Posts Tagged ‘demographics’

Breakdowns in Social Media Conversations

by Guy Ralfe on February 10, 2010

In general the growth of the internet in people’s lives has been closely segregated by demographics, primarily age and location. The old didn’t think they would ever learn how to use these new tools yet alone see the benefit in them and those living in the poorer nations just took longer to get access to the internet. But today you have to go quite far out the way to get away from a connection to the internet which in itself has become a much simpler task, coupled with the user interface becoming so intuitive that more and more of the older generations are now using the internet and its wonders too.

In a recent special article in the Economist, it quotes that if Facebook was a country it would be the third largest by population and this is just one of the social media networks out there. What this brought forth for me is that even though we are can now easily connected to many more people in our networks, our networks are generally age and geography independent as a result.

I have had two interesting situations in the last week that opened my eyes to potential breakdowns in the fast paced and fleeting electronic interactions of social media communications. I am a South African living in Boston, USA. I illustrate in real life what a long distance social media network relationship is like if we were to live them, as I come from a far away land where I call things by different names and I speak with a funny accent to the local American community.

The other day I was at the Home Depot store, where I made an inquiry to a store attendant about the ‘fall’ required in a particular DIY plumbing application. The store attendant looked at me blankly and did not understand me. He actually gave up on me until I picked up some parts and showed him what I was asking – “oh you mean the ‘pitch’ he replied”, YES!

The very next day we were interviewing and we asked the applicant if they had any experience performing data queries? The applicant looked at us blankly, and responded NO! Then my colleague gave some examples just to dig a little further, to which the applicant responded like running a catalog inquiry? YES.

If you have traveled internationally lately you will have noticed HSBC Bank’s advertising campaign “The World’s Local Bank” that seem to cover most airports today. This campaign illustrating these differences brilliantly as in the sample below.

In our online social conversations we need to be mindful of peoples backgrounds, particularly as the amount of time spent in these conversations today are briefer and shorter, many opportunities may be missed.

Guy RalfeThis article was contributed by Guy Ralfe, co-founder of Active Garage and co-author of the upcoming book ProjectManagementTweets. You can follow Guy on Twitter at gralfe.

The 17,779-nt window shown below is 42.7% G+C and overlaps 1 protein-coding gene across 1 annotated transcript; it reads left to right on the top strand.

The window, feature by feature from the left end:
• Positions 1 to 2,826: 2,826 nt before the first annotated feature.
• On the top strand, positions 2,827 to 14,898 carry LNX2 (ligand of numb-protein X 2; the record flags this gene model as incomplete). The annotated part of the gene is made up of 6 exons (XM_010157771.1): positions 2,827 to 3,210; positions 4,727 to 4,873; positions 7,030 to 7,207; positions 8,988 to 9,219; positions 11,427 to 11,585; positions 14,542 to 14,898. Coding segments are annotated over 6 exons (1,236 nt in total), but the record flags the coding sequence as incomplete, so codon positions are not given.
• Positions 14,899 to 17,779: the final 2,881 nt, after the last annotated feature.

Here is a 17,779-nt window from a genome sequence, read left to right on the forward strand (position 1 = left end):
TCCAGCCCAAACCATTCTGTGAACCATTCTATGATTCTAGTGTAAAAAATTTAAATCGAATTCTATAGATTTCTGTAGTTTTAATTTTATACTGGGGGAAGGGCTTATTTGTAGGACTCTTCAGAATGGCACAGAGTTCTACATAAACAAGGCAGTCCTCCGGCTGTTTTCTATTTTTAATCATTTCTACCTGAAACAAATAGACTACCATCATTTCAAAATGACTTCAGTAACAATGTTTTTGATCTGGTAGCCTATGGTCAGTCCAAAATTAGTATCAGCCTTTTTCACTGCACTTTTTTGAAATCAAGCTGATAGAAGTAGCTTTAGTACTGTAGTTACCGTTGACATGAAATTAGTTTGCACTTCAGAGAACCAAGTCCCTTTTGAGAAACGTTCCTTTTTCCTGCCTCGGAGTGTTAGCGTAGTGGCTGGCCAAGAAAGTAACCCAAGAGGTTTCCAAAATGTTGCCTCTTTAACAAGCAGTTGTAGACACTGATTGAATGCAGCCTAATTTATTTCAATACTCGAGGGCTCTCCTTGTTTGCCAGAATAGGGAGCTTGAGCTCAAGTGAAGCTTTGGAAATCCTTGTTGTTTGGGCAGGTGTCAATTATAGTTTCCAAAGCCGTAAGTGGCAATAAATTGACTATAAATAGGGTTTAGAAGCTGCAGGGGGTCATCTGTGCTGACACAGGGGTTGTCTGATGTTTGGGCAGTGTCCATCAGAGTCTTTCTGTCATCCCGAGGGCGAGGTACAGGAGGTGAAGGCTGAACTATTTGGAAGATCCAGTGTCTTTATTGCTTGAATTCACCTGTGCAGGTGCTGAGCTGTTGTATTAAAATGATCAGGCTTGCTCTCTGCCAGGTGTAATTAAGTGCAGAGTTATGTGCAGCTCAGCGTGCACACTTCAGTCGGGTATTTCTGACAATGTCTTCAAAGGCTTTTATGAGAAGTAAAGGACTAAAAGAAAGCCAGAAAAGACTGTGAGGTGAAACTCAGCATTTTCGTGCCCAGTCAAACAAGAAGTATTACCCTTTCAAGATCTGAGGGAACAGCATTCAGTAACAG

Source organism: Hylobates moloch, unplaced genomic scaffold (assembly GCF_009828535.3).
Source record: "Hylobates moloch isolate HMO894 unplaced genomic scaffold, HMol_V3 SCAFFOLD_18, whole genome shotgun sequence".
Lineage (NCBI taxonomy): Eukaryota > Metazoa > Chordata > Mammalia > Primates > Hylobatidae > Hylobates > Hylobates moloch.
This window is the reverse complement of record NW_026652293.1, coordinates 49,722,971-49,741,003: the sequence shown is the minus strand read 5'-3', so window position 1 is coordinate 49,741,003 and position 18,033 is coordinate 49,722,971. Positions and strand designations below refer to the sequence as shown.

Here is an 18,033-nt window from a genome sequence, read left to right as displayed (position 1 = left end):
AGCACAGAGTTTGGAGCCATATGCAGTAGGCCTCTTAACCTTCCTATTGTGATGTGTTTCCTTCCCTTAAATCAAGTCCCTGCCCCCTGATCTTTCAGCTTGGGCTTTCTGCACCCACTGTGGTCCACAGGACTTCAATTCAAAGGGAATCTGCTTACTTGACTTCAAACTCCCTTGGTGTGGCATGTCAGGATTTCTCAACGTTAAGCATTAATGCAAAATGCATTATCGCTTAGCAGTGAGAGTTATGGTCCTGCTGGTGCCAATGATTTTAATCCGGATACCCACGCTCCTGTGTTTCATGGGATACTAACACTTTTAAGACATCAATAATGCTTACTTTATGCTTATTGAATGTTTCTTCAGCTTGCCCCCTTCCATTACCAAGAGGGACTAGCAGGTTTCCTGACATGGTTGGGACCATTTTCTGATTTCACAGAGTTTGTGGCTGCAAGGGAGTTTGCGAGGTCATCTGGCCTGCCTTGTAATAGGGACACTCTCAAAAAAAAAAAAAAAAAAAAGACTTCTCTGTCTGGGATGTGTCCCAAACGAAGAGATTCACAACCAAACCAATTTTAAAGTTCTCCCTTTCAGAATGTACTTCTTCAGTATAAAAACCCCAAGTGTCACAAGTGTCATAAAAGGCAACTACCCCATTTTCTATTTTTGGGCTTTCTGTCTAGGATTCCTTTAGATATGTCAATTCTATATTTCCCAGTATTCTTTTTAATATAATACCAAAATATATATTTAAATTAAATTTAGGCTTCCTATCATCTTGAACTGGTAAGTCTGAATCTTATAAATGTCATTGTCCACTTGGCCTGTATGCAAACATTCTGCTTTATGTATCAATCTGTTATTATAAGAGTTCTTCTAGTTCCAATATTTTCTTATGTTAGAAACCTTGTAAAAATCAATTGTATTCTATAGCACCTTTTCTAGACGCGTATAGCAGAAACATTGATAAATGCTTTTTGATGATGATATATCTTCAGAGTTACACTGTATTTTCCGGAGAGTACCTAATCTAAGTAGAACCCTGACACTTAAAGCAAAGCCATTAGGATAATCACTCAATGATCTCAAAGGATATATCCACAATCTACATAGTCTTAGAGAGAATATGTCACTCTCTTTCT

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Where the Rubber meets the Road…

by Himanshu Jhamb on June 1, 2009

rubber_meets_the_road
There are numerous concerns an entrepreneur has to take care of, when starting a new business. To list a few:

The idea: This is about what concern(s) in the marketplace the business will take care of.

Organizing: This is about organizing around specific concerns the business will take care of.

Business Planning: This deals with answering the Why, When, What and How for the business.

Establishing a Structure: This is where entrepreneurs putt the ‘real’ parameters in place based on what resources are available and organizing them in the best possible way so that they produce effective results, in a low-cost manner.

The Investment: This answers the questions – how much is needed? How much do we have? Where will the rest come from? (assuming there is a gap in available funding)

The technology: Assuming the entrepreneurial venture needs to deal with technology, entrepreneurs need to choose the best technology available within the limitations imposed by investment, demographics and other factors that might affect the availability, procurement and usability of technology.

The market: This pertains to studying the market for the product or the service the business is coming up with.

… and then there are more that I will not list here, in the interest of keeping this post readable in the limited time you have.

The question is: During what stage of this journey do entrepreneurs feel totally committed to the cause… is it at the idea stage… or is it after they are done with a business plan… or is it once they assess the technology or the marketplace… or is it at some other point in the execution of the project?

By observing a few entrepreneurs in action, what I have discovered is that the answer to this question lies wherever entrepreneurs put their ‘skin-in-the-game‘! Once entrepreneurs invest something that they consider valuable to part with, they become committed to the cause ‘for real’. This ‘something’ can be anything and in most cases it is their investment because that is the most limited commodity entrepreneurs work with and that is what they need the most while building the business.

This investment is the ‘real’ cost they incur. This is the point where they ‘stop’ entertaining the thought of quitting. This is the point where they start holding themselves and others around them accountable for the execution of the venture, this is where…

The rubber meets the road!
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Himanshu JhambThis article was contributed by Himanshu Jhamb, co-founder of Active Garage. You can follow Himanshu on Twitter at himjhamb.

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